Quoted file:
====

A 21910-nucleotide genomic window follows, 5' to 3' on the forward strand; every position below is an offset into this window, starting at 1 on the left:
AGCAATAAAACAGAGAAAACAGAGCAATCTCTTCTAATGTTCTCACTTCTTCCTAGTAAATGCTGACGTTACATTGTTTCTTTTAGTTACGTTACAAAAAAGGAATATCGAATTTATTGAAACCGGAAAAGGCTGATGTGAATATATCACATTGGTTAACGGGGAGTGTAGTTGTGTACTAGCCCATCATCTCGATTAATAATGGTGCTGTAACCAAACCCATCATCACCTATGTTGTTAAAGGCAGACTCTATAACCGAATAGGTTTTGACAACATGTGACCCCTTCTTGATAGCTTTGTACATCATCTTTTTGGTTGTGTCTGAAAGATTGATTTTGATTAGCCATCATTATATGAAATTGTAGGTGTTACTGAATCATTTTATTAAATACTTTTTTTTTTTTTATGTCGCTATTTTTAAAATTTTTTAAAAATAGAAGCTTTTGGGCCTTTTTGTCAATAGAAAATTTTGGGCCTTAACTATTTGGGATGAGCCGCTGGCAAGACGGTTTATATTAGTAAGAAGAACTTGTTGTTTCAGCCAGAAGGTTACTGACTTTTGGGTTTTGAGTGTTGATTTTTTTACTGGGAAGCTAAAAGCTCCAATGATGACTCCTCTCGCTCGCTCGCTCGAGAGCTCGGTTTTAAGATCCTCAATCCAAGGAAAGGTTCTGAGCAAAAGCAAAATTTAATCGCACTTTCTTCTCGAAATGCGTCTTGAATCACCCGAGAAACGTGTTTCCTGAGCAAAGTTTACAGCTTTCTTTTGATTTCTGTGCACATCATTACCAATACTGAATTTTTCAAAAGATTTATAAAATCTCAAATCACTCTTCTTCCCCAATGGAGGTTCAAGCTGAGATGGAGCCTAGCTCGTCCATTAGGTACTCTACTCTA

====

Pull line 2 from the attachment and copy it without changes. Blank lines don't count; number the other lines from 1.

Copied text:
AGCAATAAAACAGAGAAAACAGAGCAATCTCTTCTAATGTTCTCACTTCTTCCTAGTAAATGCTGACGTTACATTGTTTCTTTTAGTTACGTTACAAAAAAGGAATATCGAATTTATTGAAACCGGAAAAGGCTGATGTGAATATATCACATTGGTTAACGGGGAGTGTAGTTGTGTACTAGCCCATCATCTCGATTAATAATGGTGCTGTAACCAAACCCATCATCACCTATGTTGTTAAAGGCAGACTCTATAACCGAATAGGTTTTGACAACATGTGACCCCTTCTTGATAGCTTTGTACATCATCTTTTTGGTTGTGTCTGAAAGATTGATTTTGATTAGCCATCATTATATGAAATTGTAGGTGTTACTGAATCATTTTATTAAATACTTTTTTTTTTTTTATGTCGCTATTTTTAAAATTTTTTAAAAATAGAAGCTTTTGGGCCTTTTTGTCAATAGAAAATTTTGGGCCTTAACTATTTGGGATGAGCCGCTGGCAAGACGGTTTATATTAGTAAGAAGAACTTGTTGTTTCAGCCAGAAGGTTACTGACTTTTGGGTTTTGAGTGTTGATTTTTTTACTGGGAAGCTAAAAGCTCCAATGATGACTCCTCTCGCTCGCTCGCTCGAGAGCTCGGTTTTAAGATCCTCAATCCAAGGAAAGGTTCTGAGCAAAAGCAAAATTTAATCGCACTTTCTTCTCGAAATGCGTCTTGAATCACCCGAGAAACGTGTTTCCTGAGCAAAGTTTACAGCTTTCTTTTGATTTCTGTGCACATCATTACCAATACTGAATTTTTCAAAAGATTTATAAAATCTCAAATCACTCTTCTTCCCCAATGGAGGTTCAAGCTGAGATGGAGCCTAGCTCGTCCATTAGGTACTCTACTCTA